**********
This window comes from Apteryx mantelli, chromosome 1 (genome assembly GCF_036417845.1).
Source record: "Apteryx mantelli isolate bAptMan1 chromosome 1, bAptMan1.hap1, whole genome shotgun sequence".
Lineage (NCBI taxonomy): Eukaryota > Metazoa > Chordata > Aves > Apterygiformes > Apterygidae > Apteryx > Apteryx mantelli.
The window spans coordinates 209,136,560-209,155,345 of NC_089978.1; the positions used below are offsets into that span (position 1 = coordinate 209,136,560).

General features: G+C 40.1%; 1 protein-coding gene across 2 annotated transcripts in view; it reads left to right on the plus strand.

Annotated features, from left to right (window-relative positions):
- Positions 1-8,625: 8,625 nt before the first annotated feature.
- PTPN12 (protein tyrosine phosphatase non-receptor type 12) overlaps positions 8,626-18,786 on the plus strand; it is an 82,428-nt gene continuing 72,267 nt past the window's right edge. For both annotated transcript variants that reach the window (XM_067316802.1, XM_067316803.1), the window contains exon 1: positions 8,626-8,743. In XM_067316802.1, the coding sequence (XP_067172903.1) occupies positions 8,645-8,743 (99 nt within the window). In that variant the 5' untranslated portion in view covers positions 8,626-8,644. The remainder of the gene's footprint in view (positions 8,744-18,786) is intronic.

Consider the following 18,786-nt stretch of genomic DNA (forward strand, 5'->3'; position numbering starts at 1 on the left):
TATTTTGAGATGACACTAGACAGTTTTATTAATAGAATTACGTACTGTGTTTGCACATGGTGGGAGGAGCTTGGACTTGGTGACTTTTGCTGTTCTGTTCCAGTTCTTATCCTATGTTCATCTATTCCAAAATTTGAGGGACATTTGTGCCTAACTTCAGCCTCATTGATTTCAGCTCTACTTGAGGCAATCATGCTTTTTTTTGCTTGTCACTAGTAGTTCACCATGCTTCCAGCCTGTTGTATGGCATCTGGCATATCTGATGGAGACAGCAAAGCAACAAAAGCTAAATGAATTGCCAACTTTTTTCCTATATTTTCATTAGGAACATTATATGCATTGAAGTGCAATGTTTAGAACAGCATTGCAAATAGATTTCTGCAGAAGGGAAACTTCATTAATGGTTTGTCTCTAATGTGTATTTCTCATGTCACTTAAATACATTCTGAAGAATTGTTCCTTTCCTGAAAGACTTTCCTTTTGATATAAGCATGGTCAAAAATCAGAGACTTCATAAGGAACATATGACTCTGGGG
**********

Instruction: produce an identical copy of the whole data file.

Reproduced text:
This window comes from Apteryx mantelli, chromosome 1 (genome assembly GCF_036417845.1).
Source record: "Apteryx mantelli isolate bAptMan1 chromosome 1, bAptMan1.hap1, whole genome shotgun sequence".
Lineage (NCBI taxonomy): Eukaryota > Metazoa > Chordata > Aves > Apterygiformes > Apterygidae > Apteryx > Apteryx mantelli.
The window spans coordinates 209,136,560-209,155,345 of NC_089978.1; the positions used below are offsets into that span (position 1 = coordinate 209,136,560).

General features: G+C 40.1%; 1 protein-coding gene across 2 annotated transcripts in view; it reads left to right on the plus strand.

Annotated features, from left to right (window-relative positions):
- Positions 1-8,625: 8,625 nt before the first annotated feature.
- PTPN12 (protein tyrosine phosphatase non-receptor type 12) overlaps positions 8,626-18,786 on the plus strand; it is an 82,428-nt gene continuing 72,267 nt past the window's right edge. For both annotated transcript variants that reach the window (XM_067316802.1, XM_067316803.1), the window contains exon 1: positions 8,626-8,743. In XM_067316802.1, the coding sequence (XP_067172903.1) occupies positions 8,645-8,743 (99 nt within the window). In that variant the 5' untranslated portion in view covers positions 8,626-8,644. The remainder of the gene's footprint in view (positions 8,744-18,786) is intronic.

Consider the following 18,786-nt stretch of genomic DNA (forward strand, 5'->3'; position numbering starts at 1 on the left):
TATTTTGAGATGACACTAGACAGTTTTATTAATAGAATTACGTACTGTGTTTGCACATGGTGGGAGGAGCTTGGACTTGGTGACTTTTGCTGTTCTGTTCCAGTTCTTATCCTATGTTCATCTATTCCAAAATTTGAGGGACATTTGTGCCTAACTTCAGCCTCATTGATTTCAGCTCTACTTGAGGCAATCATGCTTTTTTTTGCTTGTCACTAGTAGTTCACCATGCTTCCAGCCTGTTGTATGGCATCTGGCATATCTGATGGAGACAGCAAAGCAACAAAAGCTAAATGAATTGCCAACTTTTTTCCTATATTTTCATTAGGAACATTATATGCATTGAAGTGCAATGTTTAGAACAGCATTGCAAATAGATTTCTGCAGAAGGGAAACTTCATTAATGGTTTGTCTCTAATGTGTATTTCTCATGTCACTTAAATACATTCTGAAGAATTGTTCCTTTCCTGAAAGACTTTCCTTTTGATATAAGCATGGTCAAAAATCAGAGACTTCATAAGGAACATATGACTCTGGGG